The White House Launches Supply Chain Task Force
The Biden Administration has released its 100-day supply chain assessment for semiconductor manufacturing and advanced packaging, large-capacity batteries, critical minerals and materials, and pharmaceuticals. After a year in which supply chains throughout the nation were decimated by the pandemic, the new task force intends to get the country back on track.
These measures come just in time. Semiconductor shortages have crippled the nation’s automotive manufacturers, and the new Innovation and Competition Act will strain ties between the U.S. and China. The United States needs to invest in resilient and secure supply chains, as well as help its manufacturing companies survive the pandemic.
What’s Happened Already?
Since February, the administration’s COVID-19 response team has vaccinated 137 million Americans, worked with semiconductor manufacturers, expanded rare earth element mining outside of China, and addressed supply chain cyber vulnerabilities. “Unfair trade practices by competitor nations, private- and public-sector prioritisation of low-cost labour and a focus on short-term returns over long-term investment have hollowed out the U.S. industrial base”, said the White House.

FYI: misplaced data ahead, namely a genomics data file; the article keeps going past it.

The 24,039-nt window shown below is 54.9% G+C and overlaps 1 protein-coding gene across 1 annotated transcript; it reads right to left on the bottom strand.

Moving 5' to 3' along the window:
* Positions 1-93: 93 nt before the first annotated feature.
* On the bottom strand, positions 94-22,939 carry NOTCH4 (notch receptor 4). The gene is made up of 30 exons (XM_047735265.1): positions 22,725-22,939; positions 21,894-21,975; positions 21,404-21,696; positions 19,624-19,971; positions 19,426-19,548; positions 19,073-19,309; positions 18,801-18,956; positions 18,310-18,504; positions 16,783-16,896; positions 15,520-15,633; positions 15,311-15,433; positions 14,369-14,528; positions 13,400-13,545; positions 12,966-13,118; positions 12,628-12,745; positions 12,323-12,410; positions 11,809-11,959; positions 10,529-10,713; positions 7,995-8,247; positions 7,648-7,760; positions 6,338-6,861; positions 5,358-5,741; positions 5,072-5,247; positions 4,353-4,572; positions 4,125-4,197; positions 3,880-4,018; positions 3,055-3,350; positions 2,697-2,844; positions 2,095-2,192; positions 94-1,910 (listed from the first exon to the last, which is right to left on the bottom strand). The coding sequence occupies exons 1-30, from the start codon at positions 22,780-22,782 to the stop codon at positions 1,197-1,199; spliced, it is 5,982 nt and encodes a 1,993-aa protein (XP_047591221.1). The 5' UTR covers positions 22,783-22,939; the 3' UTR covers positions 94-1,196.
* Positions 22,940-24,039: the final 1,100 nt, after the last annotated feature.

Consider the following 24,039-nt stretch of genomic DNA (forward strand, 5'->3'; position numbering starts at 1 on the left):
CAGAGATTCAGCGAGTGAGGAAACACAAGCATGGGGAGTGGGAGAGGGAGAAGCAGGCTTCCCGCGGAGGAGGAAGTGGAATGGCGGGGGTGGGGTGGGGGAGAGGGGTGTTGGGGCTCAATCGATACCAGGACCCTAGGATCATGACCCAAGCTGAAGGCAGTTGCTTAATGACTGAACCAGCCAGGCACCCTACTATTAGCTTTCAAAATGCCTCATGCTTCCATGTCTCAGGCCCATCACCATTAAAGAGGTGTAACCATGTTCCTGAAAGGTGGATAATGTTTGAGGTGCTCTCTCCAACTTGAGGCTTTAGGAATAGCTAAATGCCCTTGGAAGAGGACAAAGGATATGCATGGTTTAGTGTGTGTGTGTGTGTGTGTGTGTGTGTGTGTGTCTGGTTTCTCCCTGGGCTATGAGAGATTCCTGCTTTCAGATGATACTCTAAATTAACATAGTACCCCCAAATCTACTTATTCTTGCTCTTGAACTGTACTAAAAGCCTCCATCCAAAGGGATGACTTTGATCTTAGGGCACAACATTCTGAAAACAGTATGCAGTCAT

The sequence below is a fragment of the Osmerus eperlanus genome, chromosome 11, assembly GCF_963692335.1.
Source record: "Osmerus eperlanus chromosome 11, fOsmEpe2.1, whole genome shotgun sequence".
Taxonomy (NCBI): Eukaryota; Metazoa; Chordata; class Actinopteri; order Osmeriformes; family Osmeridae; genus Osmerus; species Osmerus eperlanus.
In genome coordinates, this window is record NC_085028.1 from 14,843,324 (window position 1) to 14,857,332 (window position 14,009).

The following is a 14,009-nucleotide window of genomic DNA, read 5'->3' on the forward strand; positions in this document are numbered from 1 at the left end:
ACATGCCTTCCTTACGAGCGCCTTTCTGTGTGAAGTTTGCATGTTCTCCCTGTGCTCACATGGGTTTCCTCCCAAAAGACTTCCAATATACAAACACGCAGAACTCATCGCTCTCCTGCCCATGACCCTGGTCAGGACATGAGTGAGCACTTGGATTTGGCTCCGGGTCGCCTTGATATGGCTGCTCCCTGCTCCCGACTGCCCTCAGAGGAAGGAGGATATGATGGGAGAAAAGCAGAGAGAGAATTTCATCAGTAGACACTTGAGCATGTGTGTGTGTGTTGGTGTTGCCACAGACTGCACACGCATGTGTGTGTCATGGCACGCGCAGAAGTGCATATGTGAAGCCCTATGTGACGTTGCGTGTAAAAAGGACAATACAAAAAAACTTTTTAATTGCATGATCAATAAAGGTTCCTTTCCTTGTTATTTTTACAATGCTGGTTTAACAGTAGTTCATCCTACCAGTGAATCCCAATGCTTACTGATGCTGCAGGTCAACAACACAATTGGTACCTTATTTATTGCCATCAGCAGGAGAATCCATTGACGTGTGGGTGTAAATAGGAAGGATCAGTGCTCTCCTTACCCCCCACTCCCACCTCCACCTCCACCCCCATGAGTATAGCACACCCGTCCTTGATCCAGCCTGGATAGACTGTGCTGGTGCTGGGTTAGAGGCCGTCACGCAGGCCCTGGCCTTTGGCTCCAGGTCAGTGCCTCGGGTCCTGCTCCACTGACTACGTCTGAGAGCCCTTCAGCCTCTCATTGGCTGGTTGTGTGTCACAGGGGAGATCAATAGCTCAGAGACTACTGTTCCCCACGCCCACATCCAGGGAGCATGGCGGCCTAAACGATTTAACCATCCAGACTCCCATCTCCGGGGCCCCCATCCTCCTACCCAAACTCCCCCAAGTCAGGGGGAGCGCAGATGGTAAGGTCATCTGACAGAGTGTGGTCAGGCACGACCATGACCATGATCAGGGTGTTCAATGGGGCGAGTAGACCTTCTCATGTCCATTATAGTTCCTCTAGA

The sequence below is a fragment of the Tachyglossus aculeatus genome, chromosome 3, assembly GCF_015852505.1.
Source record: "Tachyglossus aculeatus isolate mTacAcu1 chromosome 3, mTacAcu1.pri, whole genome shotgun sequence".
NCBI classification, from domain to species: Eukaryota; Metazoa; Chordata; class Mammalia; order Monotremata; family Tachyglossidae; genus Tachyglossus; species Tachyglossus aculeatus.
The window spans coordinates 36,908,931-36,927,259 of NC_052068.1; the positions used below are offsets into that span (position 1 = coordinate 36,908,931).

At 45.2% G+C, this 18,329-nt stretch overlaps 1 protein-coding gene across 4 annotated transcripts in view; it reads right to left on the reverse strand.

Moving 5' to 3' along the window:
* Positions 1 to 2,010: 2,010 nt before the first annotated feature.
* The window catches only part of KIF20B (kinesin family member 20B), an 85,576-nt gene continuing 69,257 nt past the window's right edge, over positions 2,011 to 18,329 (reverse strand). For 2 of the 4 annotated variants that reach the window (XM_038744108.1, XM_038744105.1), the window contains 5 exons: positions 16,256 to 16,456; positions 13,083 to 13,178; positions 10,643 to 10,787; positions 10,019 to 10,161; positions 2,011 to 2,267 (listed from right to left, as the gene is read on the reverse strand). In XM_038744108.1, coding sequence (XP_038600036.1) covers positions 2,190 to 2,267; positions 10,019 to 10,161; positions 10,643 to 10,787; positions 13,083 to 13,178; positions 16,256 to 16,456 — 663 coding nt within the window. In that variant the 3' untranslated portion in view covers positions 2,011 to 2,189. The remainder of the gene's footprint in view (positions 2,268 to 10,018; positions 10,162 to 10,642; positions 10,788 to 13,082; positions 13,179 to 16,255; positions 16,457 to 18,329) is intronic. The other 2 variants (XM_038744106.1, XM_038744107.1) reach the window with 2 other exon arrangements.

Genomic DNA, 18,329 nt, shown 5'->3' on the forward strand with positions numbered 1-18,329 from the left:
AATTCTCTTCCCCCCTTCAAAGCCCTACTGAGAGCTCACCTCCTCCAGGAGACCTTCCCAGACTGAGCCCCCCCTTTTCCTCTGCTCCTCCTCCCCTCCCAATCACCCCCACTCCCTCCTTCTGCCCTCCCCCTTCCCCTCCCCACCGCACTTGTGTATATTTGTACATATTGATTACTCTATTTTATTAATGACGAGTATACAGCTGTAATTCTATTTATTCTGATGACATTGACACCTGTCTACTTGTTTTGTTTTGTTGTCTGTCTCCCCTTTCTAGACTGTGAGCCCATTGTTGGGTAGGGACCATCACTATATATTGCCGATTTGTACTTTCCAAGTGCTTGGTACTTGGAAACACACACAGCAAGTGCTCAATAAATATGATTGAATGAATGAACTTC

To address risks and vulnerabilities, the administration will also prioritise the following steps:
- Commit US$60mn to develop novel platform technologies to boost API production
- Develop a domestic lithium battery supply chain to combat the climate crisis
- Support manufacturers of advanced battery cells and packs with US$17bn in loans
- Invest nearly US$75bn in semiconductor manufacturing
- Give US$100mn in grants to state-led supply chain apprenticeship programmes
In addition, the White House recommended that the nation should establish a Supply Chain Resilience Programme backed by US$50bn in domestic supply chain investments.
An International Effort
Although the United States has recently doubled down on hardline stances against foreign trade competition—one need only look at its recent Senate bill—the scale of its supply chain transformation programme requires partnership. “Even as the U.S. makes investments to expand domestic production capacity for some critical products, we must work with allies to secure supplies of critical goods that we will not make in sufficient quantities at home”, the White House stated.
In the coming months, the U.S. will work with international allies such as the Quad and the G7 in order to diversify its networks, ensure human rights compliance, and source critical minerals and materials. And though the nation is aggressively investing in R&D and competitive technology, it wants to maintain its global trade ties. “U.S. investments abroad must incentivise environmentally and socially responsible production”, the administration wrote. “We must engage our partners to promote global resilience”.